With Drive File Stream, files you open are streamed directly from the cloud on-demand. You can also select files or folders that you want to access offline at anytime. The files that you are likely to work on from your Mac or PC become available in the background intelligently, making it much quicker to access them later.

Work with all the tools and apps you’re used to

With Drive File Stream, you can work with Drive files directly from the apps you’re used to, like Microsoft Word and Adobe Photoshop. Any changes you make to files in those apps are saved automatically to Drive and can be accessed from any of your devices later.

Drive File Stream Early Adopter Program

We’re excited to extend this new Drive feature to customers through our Early Adopter Program (EAP) for feedback. The EAP for Drive File Stream is only open to G Suite Enterprise, Business and Education customers, and G Suite admins may apply with their primary domain on behalf of their organizations.

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Comments (21)

21 responses to “Google is Adding Placeholders to Google Drive (for G Suite)”

  1. kenhes

    Ah the ol' switcheroo. First OneDrive was the only one with placeholders. Now it's the last one to get them. Genius.

    • Mark from CO

      In reply to kenhes:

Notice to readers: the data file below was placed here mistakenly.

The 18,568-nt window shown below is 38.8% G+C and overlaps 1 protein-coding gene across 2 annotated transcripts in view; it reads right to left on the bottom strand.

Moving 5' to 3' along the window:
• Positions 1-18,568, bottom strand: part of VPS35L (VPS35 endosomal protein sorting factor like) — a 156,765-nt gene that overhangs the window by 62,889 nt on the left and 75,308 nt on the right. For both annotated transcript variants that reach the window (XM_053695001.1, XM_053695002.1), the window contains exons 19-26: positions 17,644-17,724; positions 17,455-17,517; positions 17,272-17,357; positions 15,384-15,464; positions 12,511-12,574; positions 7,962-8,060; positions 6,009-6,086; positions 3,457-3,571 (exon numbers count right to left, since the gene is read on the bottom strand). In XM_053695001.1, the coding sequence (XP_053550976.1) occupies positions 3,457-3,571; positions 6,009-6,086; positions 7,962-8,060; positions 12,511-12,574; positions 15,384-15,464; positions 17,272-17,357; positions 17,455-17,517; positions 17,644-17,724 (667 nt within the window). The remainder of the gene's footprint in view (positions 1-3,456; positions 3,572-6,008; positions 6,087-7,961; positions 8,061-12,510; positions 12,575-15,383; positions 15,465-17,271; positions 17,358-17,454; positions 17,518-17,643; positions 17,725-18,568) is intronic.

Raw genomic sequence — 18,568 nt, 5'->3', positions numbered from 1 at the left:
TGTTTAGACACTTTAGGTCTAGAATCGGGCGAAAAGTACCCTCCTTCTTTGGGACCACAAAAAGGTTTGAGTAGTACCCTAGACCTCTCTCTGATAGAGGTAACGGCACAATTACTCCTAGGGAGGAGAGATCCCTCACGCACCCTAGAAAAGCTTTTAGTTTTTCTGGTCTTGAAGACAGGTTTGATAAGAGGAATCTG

This is Microsoft at work.  Come up with something neat; release it; let it languish/not support it; watch as competitors catchup; watch as competitors extend the technology; watch as its market position deteriorates; and finally watch as Microsoft drops the product/technology.

      As much as people fond over Satya Nadella; it seems to me that all of Microsoft's ineptness in the consumer market and its glacial speed in execution still exists, with no improvement.  I also think there is a reason why Microsoft hasn't released Azure sale numbers.  They probably were embarrassingly low initially, which explains the continued triple digits growth rates we have seen the last 3 years.  And if published, we may well find that Microsoft may be number 2, but not that far ahead of IBM or Google.  As it is, there is a perception in the media that Microsoft is easily the #2.

      I think the color glasses need to come off the perception of Microsoft.

      Mark from CO

  2. Waethorn

    I recently switched to a G Suite Business account for Early Adopter access that you don't get with G Suite Basic. It's nice having the unlimited storage too. I've been looking at App Maker, and I like what I see there. It's like Visual Studio Lightswitch, but done right.

  3. Polycrastinator